As you can imagine, I see a lot of theatre.
As a reviewer, PhD Candidate, fight director, and general denizen of the theatre community here in Boston, it’s important that I remain active and supportive on the theatre scene. It’s also important that I stay professional whenever I’m out at the theatre. For those who have read my reviews, you will know that I see theatre that’s good, theatre that’s not so good, and pretty much everything in between. While the casual observer perhaps isn’t concerned about being overheard at intermission yapping with their neighbor about this actor or that directing choice, I very much am. When I’m at the theatre, I represent several different brands that have backed me and my professional thespian skills: Tufts University, New England Theatre Geek, and my own brand as an FD (to name a few). The last thing I want to do is compromise any of these brands by letting a half-thought sentiment be overheard by the wrong person. Theatre is art. Art is personal. We theatre people take our theatre-babies very seriously.
So I have developed a solution to the inevitable theatrical eavesdropping which might potentially get me in trouble. I call it “The Parking Lot Rule”.
This is a rule that I impart to all of my theatrical companions as they enter the theatre with me. It’s actually very simple: no matter how bad a play is, we don’t talk about it until we hit the parking lot of the building. While inside the theatre, we can praise the show’s good parts, but criticism waits until we are outside.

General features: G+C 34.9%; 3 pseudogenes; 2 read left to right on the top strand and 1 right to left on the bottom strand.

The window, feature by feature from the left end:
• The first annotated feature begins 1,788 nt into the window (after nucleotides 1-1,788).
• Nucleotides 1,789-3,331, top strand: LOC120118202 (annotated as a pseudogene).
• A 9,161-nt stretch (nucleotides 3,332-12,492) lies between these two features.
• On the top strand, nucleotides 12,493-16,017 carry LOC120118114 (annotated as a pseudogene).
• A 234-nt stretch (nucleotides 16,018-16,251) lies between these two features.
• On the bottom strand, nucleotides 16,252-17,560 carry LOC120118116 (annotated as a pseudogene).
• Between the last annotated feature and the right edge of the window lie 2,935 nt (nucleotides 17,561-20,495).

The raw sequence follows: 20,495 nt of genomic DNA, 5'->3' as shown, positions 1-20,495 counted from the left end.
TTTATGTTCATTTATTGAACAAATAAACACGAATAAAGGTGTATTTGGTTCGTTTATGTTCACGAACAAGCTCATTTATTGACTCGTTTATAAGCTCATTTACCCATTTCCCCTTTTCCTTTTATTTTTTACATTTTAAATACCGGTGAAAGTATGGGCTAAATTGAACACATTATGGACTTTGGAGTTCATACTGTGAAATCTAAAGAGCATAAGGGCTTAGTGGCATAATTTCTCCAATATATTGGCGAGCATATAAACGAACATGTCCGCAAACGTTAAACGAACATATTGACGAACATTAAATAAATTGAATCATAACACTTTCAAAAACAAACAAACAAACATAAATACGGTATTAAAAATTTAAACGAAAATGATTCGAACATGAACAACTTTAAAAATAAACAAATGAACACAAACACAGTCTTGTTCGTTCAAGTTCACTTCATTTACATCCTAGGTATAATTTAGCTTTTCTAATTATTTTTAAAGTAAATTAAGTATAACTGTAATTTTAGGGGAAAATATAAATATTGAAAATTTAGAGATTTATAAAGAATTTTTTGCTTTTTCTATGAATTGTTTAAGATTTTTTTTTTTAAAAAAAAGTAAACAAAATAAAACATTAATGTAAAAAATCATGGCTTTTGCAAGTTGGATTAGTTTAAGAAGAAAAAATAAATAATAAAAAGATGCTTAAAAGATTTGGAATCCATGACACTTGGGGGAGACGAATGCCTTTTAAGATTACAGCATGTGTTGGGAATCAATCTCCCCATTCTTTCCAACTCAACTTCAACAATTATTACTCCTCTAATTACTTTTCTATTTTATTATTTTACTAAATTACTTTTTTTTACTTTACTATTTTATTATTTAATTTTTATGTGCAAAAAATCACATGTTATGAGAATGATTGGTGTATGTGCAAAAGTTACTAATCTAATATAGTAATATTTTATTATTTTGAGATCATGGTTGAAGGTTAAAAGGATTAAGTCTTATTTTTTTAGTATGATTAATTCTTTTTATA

This accomplishes several things:
1) It curtails the issues I discuss above.
2) It forces you to think about criticism before spouting it in the heat of the moment. Theatre is visceral; humanity has known that since the Greeks; often times it can provoke a visceral reaction which bypasses your critical thinky muscles. To put something down in a harsh way without first examining your criticism is not fair to the artwork, and the parking lot rule helps you take a moment to step back and figure out why it is that you feel a certain way about something before you hurt anyone’s feelings.
3) It lets the play settle in before you make a snap judgment. Sometimes, you really need to see a piece in its entirety before you can determine your feelings on it; the parking lot rule gives you a bit of breathing room in which to make up your mind before you begin to discuss your thoughts. It also allows the “small stuff” to fall away. Sometimes things will catch your eye in the moment which, in the long run, mean nothing; the parking lot rule allows those details to fall into perspective before you render judgment.
4) It allows the theatre to remain a “sacred” space. Acting comes with a lot of woo, and much of it I don’t (personally) subscribe to; but I do believe this: the theatre space is a temple. When a company is performing in a given place, that’s their home for the duration of their run (sometimes longer depending upon circumstances of the play). You wouldn’t criticize somebody’s cooking while sitting on their couch; you shouldn’t criticize somebody’s acting while sitting in their theatre. The parking lot rule allots a certain amount of respect to the art which I believe is necessary for healthy audience/performer interaction.
Whether you’re an experienced theatre-goer or just getting to know the theatre, I highly recommend that you give the parking lot rule a shot. In my opinion, it’s the first step towards learning to think critically about theatre. It has certainly served me well over the years, and I hope that it does the same for you!